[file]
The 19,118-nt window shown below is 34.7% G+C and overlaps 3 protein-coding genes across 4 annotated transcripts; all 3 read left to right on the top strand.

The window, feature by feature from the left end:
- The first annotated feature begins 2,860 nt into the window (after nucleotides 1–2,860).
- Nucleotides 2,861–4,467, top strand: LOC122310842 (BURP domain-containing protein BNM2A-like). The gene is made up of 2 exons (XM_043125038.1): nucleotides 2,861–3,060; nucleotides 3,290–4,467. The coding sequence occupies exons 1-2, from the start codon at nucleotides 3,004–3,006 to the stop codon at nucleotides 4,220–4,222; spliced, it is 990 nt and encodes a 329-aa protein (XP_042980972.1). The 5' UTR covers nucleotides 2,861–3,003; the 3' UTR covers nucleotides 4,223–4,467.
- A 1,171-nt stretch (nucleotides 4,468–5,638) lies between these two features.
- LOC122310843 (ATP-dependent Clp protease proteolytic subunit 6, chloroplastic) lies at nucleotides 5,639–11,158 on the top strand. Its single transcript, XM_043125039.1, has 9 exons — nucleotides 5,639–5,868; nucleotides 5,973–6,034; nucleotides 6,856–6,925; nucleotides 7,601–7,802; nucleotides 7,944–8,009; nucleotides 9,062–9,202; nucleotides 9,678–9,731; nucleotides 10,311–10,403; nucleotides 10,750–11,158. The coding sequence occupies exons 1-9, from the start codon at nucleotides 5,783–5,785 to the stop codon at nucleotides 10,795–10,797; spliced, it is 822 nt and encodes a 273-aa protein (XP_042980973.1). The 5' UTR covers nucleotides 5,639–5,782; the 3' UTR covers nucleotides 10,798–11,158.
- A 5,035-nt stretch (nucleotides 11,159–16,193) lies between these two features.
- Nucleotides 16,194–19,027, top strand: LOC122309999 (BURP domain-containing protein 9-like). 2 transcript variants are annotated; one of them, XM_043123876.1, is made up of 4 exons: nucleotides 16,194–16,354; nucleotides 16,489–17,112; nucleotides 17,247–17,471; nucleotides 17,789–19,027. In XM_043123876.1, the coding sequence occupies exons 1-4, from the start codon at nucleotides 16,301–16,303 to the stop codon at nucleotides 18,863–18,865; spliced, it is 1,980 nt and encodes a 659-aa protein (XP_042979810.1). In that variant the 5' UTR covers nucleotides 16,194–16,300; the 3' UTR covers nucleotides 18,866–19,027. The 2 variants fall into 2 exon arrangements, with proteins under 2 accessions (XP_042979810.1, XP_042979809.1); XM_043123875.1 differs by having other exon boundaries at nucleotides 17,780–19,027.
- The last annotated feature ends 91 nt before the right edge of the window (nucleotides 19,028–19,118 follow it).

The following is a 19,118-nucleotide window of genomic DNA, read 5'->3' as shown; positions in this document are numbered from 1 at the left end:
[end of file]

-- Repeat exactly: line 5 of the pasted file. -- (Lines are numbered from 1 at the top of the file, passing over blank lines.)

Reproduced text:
- A 1,171-nt stretch (nucleotides 4,468–5,638) lies between these two features.